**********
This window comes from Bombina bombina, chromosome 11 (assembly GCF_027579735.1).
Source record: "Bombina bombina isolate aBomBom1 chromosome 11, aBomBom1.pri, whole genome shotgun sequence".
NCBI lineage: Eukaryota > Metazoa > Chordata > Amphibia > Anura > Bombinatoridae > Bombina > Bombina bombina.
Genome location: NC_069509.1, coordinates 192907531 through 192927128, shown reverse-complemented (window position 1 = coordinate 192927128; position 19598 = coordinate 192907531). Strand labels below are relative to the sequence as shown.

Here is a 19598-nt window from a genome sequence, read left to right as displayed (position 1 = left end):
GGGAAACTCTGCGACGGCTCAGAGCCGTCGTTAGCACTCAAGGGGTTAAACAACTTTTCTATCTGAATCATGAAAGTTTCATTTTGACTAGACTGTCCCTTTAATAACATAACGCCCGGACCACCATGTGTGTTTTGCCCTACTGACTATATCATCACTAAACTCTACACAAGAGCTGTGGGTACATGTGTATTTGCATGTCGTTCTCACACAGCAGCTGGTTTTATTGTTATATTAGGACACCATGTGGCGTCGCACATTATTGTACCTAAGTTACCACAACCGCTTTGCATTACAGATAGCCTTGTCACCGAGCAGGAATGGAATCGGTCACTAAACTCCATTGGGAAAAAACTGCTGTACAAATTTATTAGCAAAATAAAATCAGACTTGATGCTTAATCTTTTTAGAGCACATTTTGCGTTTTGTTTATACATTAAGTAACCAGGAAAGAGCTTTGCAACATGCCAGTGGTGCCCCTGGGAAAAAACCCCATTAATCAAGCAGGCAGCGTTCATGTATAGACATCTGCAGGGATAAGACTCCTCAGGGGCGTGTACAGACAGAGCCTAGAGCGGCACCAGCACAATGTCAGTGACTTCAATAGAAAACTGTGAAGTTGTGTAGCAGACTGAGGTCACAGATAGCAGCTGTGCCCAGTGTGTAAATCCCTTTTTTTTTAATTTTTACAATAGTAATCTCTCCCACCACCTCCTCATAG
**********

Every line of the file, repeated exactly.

This window comes from Bombina bombina, chromosome 11 (assembly GCF_027579735.1).
Source record: "Bombina bombina isolate aBomBom1 chromosome 11, aBomBom1.pri, whole genome shotgun sequence".
NCBI lineage: Eukaryota > Metazoa > Chordata > Amphibia > Anura > Bombinatoridae > Bombina > Bombina bombina.
Genome location: NC_069509.1, coordinates 192907531 through 192927128, shown reverse-complemented (window position 1 = coordinate 192927128; position 19598 = coordinate 192907531). Strand labels below are relative to the sequence as shown.

Here is a 19598-nt window from a genome sequence, read left to right as displayed (position 1 = left end):
GGGAAACTCTGCGACGGCTCAGAGCCGTCGTTAGCACTCAAGGGGTTAAACAACTTTTCTATCTGAATCATGAAAGTTTCATTTTGACTAGACTGTCCCTTTAATAACATAACGCCCGGACCACCATGTGTGTTTTGCCCTACTGACTATATCATCACTAAACTCTACACAAGAGCTGTGGGTACATGTGTATTTGCATGTCGTTCTCACACAGCAGCTGGTTTTATTGTTATATTAGGACACCATGTGGCGTCGCACATTATTGTACCTAAGTTACCACAACCGCTTTGCATTACAGATAGCCTTGTCACCGAGCAGGAATGGAATCGGTCACTAAACTCCATTGGGAAAAAACTGCTGTACAAATTTATTAGCAAAATAAAATCAGACTTGATGCTTAATCTTTTTAGAGCACATTTTGCGTTTTGTTTATACATTAAGTAACCAGGAAAGAGCTTTGCAACATGCCAGTGGTGCCCCTGGGAAAAAACCCCATTAATCAAGCAGGCAGCGTTCATGTATAGACATCTGCAGGGATAAGACTCCTCAGGGGCGTGTACAGACAGAGCCTAGAGCGGCACCAGCACAATGTCAGTGACTTCAATAGAAAACTGTGAAGTTGTGTAGCAGACTGAGGTCACAGATAGCAGCTGTGCCCAGTGTGTAAATCCCTTTTTTTTTAATTTTTACAATAGTAATCTCTCCCACCACCTCCTCATAG